Dissent is not a sign of disloyalty

We need to normalize dissent to preserve what we love the most about our community.

Home » Opinion
Posted September 30, 2022 | By Ocala Gazette Editorial Board

Renowned journalist Edward R. Murrow once said, “We must not confuse dissent with disloyalty. When the loyal opposition dies, I think the soul of America dies with it.”

A free press is essential to a free country. It is no accident that this freedom is enshrined in the Constitution in the First Amendment. The founders knew the vital role of a public watchdog in holding leaders accountable.

With this in mind, let’s discuss dissent as it applies to the content on our pages and online. Opinion pieces or news stories that call Marion County’s leaders to account should not be seen as the Gazette being disloyal to any organization or person, elected or otherwise. Rather, we’re exercising the right, and role, that the First Amendment envisioned.

The Gazette obviously hopes our leaders and community organizations are successful in making Marion County a better place for all of us to live. We recognize the role a newspaper can have in supporting these efforts without becoming merely an uncritical civic cheerleader.

Watching Marion County from our vantage point, we see many people contributing to both its successes and failures. Sometimes, those people are one and the same. No person or organization can be perfect, of course, but when vital matters like transparency, public trust and the well-being of those who do not “have a seat at the table” are threatened, we are obliged to speak up.

It is not because we wish to attack any person or group or to be unfair. There’s nothing to be gained by that. But we hope that if we raise our voices when dissent is called for, the public will feel brave enough to speak up as well. After all, our community is best served by an informed and engaged public.

It’s not an easy path. Few people like to be confronted, especially people in positions of power who are not used to their actions being questioned. But it comes with the job.

During this last election cycle, for example, Marion County Commissioner Carl Zalak was so offended by Gazette reporting about the race that he posted on a public social media forum that it was a “good idea” for people to contact this newspaper’s advertisers and tell them to stop doing business with us.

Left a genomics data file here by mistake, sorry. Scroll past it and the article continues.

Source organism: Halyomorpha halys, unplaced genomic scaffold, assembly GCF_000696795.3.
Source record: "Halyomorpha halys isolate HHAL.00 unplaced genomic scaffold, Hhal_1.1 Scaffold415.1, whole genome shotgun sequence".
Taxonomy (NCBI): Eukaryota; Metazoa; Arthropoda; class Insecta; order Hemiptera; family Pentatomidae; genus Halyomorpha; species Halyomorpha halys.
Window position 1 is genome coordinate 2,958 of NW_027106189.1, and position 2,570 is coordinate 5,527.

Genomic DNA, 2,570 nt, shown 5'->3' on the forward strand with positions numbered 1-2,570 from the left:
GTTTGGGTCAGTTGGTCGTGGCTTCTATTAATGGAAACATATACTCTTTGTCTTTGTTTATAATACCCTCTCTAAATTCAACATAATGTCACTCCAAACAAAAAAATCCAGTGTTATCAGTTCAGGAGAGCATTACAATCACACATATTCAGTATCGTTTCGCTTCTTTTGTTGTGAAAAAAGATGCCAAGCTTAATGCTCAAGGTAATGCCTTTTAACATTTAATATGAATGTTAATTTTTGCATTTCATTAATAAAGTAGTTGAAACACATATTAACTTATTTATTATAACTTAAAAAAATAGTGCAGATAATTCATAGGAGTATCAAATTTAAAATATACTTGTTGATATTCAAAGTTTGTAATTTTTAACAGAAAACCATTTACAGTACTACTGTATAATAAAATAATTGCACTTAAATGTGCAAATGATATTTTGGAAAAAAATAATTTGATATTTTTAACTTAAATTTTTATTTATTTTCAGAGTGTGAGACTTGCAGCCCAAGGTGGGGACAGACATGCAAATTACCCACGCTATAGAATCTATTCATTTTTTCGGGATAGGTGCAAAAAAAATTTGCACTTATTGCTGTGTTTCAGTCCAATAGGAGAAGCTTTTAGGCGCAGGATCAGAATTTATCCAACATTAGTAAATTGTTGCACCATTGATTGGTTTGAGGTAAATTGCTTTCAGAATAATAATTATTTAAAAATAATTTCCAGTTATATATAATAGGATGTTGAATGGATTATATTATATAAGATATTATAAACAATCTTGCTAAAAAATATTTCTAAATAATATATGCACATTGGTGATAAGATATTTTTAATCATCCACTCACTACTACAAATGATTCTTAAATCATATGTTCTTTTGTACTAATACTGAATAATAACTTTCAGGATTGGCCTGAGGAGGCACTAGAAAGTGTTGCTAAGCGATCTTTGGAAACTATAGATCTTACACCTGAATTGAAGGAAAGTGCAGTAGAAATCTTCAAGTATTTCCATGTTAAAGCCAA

Fortunately, no one heeded this juvenile encouragement to kill the messenger.

Conflicts of interest, strong-arming decisions, character assassination and retaliation are nothing new. But when we stay silent or, worse, become complicit, we all share in the sin.

There are more opportunities on the horizon for this newspaper, and the community, to observe how our leaders conduct themselves while doing the public’s business.

For instance, salary negotiations will soon resume between the county and the Marion County Professional Firefighters Union who represents firefighters, paramedics and EMT’s. Will the union face retaliation for expressing dissent about Zalak by endorsing his opponent in the last election?

We recently saw, and applauded, our community’s exceptional generosity and kindness in response to Give4Marion campaign that raised $771,075 in 33 hours for local nonprofits.

However, these groups, which provide vital services to our community, are not immune to political retaliation. If a board member has a different political viewpoint than the prevailing one among other county leaders, or if the organization feels it needs to dissent with officials to deliver on their mission, it can be fraught. As you can imagine, calling out those bad-faith actors is not a luxury they have.

We all should be asking ourselves what we can do to better our community, the ability to dissent when necessary must be part of the equation. It is through this loyal opposition that we will grow collectively to be Marion County’s best version.


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